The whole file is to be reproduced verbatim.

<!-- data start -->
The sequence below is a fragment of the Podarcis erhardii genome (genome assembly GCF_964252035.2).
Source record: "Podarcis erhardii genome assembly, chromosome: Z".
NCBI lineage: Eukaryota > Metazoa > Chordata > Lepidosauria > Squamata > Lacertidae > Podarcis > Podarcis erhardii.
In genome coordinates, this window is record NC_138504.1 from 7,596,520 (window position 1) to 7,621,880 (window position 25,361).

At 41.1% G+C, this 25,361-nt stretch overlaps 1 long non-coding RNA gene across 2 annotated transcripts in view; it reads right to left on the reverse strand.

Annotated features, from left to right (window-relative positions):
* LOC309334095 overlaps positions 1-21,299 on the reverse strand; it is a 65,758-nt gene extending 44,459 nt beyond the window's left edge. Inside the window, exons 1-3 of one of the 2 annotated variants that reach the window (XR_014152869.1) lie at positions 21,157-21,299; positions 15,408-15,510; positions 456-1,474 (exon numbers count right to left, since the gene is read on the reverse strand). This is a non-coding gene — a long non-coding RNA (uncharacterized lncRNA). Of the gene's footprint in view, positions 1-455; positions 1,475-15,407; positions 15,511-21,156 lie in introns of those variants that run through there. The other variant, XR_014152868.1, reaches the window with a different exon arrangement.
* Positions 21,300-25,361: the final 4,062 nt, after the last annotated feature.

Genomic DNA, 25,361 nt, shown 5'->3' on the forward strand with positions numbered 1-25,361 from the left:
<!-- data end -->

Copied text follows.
The sequence below is a fragment of the Podarcis erhardii genome (genome assembly GCF_964252035.2).
Source record: "Podarcis erhardii genome assembly, chromosome: Z".
NCBI lineage: Eukaryota > Metazoa > Chordata > Lepidosauria > Squamata > Lacertidae > Podarcis > Podarcis erhardii.
In genome coordinates, this window is record NC_138504.1 from 7,596,520 (window position 1) to 7,621,880 (window position 25,361).

At 41.1% G+C, this 25,361-nt stretch overlaps 1 long non-coding RNA gene across 2 annotated transcripts in view; it reads right to left on the reverse strand.

Annotated features, from left to right (window-relative positions):
* LOC309334095 overlaps positions 1-21,299 on the reverse strand; it is a 65,758-nt gene extending 44,459 nt beyond the window's left edge. Inside the window, exons 1-3 of one of the 2 annotated variants that reach the window (XR_014152869.1) lie at positions 21,157-21,299; positions 15,408-15,510; positions 456-1,474 (exon numbers count right to left, since the gene is read on the reverse strand). This is a non-coding gene — a long non-coding RNA (uncharacterized lncRNA). Of the gene's footprint in view, positions 1-455; positions 1,475-15,407; positions 15,511-21,156 lie in introns of those variants that run through there. The other variant, XR_014152868.1, reaches the window with a different exon arrangement.
* Positions 21,300-25,361: the final 4,062 nt, after the last annotated feature.

Genomic DNA, 25,361 nt, shown 5'->3' on the forward strand with positions numbered 1-25,361 from the left: